Barry Hannah, Hey Jack! (1987)
The course a third-way done and my head full of books I really should have been reading, I looked about my shelves for a distraction and found a long forgotten copy of Hey Jack! This being a Barry Hannah novel I’d owned for fifteen years but somehow never read. I love Hannah – so this was an odd oversight (perhaps I had been put off by its somewhat silly title, or perhaps its diabolical cover of popsicle-shaped trees shading a lawn strewn with stray golf balls – not sure). Anyway, I ignored all the other competing titles on my list. I started reading it on the first Saturday of the mid-year break and finished it the next day. It’s more a novella than a novel but, whatever, I loved it. It had all the usual Hannah wonders of lyrical invention surrounding love and wickedness: ‘Jack was completely new, in his hate’; ‘We had a fight. I accused her of hysterical malice.’ And then of course there were his half-crazed characters:
Once there was, here where I live, a tall, pale, hypochondrial professor whose life and hopes had been so entirely discredited that he slept most of the day, unwilling to expend another chance on life, art, love, or even weather. Yet he would rise occasionally for a purchase on that perfect laziness that amazed and confounded his friends and students and brought with it the inkling of some minor treachery against those who might have been brave or bought, with their little allowances, even a tenth of their dreams.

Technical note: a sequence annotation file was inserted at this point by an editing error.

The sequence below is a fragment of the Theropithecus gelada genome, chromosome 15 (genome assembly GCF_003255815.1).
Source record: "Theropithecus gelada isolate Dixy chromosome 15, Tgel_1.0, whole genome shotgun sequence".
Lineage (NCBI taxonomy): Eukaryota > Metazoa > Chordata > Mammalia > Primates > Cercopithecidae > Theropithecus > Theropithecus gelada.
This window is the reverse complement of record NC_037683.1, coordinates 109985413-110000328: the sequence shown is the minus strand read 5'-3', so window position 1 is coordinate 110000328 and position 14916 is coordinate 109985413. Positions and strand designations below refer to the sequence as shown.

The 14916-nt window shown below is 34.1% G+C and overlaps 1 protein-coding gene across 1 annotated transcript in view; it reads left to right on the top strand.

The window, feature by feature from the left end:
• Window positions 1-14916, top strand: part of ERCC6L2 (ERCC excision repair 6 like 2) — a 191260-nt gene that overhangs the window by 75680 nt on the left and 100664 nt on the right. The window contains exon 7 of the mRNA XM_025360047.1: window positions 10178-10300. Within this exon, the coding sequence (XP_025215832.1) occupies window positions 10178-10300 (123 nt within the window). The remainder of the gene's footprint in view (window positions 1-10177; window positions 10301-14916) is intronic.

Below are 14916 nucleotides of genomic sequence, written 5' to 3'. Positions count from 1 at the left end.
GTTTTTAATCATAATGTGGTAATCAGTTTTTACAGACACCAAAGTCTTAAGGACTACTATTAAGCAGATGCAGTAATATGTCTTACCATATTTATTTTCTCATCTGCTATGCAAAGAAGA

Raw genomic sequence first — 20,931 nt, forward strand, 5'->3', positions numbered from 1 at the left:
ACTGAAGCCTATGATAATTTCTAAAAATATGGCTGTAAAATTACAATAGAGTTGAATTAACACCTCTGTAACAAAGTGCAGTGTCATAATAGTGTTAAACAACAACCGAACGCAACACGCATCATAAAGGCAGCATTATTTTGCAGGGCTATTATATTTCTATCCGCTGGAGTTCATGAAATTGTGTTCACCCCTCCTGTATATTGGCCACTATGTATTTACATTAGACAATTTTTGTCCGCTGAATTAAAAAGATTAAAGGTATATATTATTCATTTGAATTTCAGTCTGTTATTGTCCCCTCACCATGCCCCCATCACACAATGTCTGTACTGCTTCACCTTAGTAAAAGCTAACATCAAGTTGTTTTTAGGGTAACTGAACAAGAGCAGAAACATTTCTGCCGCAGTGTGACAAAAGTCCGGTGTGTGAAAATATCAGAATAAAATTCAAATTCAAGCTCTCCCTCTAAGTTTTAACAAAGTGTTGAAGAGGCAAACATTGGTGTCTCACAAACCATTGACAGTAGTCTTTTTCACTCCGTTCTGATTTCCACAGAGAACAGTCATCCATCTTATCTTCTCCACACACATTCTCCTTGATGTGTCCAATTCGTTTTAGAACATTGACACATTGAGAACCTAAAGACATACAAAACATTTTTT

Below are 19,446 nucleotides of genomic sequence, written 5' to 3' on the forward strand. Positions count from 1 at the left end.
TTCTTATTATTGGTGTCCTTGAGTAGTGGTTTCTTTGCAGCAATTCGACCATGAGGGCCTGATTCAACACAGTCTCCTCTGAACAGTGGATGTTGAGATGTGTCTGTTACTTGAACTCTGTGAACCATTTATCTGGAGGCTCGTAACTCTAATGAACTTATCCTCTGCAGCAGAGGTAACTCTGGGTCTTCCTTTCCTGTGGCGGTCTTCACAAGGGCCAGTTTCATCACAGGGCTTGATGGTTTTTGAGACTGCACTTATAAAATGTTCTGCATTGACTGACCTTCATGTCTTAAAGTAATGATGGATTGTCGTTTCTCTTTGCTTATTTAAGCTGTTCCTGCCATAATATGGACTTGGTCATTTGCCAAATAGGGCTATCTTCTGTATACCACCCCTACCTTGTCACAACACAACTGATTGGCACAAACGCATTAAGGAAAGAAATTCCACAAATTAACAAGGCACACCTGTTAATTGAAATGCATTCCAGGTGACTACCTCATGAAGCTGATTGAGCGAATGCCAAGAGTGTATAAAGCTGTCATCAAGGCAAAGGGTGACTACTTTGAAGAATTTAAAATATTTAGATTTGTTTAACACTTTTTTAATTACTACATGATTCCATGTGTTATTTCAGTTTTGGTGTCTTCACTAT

That is a novel he wrote just there. Makes you feel little.
I told Laura (my partner) that it was the book I wish I was writing. And I think, by accident, I started to try to imitate it. I mean, I actually started writing a short story to get this out of my system, and it just felt so great, copying his syntax and whatever. I loved writing it. Really it was just a complete and utter rip off of my favourite story of his, ‘Love too Long.’ I just wanted to get into his skin for a bit. But then – it seeped into my novel, not my silly and adoring imitations but rather the ugliness he so endearingly engages you with. And not the ugliness of Hey Jack! but rather that of his most dissolutely amoral novel Ray. I put into my characters all this stupidity and malice without the love that Hannah is able to infuse into his ratbags so effortlessly – it is just there in his work, this odd, purulent love. In my piece it was absent. It was just choked up with rot. Oh well. Never mind. But Hey Jack! was something. The narrator obsessed with his time in the Korean war, living between the now (early eighties I think) and the Korean war. Here he goes:
To make things short, I am in love and I am also a veteran of Korea, with big guns pointing straight at me, never knowing when and if they would announce: You die. You die, man in green, with three quarters of your college education and all your memorable thoughts about the threat of snow in the air (still love the feel of that humid threat, heavy with meaning), all that behind you now. All that over, because snow on your head dead as your love for the wife back home, and no children. Not even a poem or decent love letter left behind.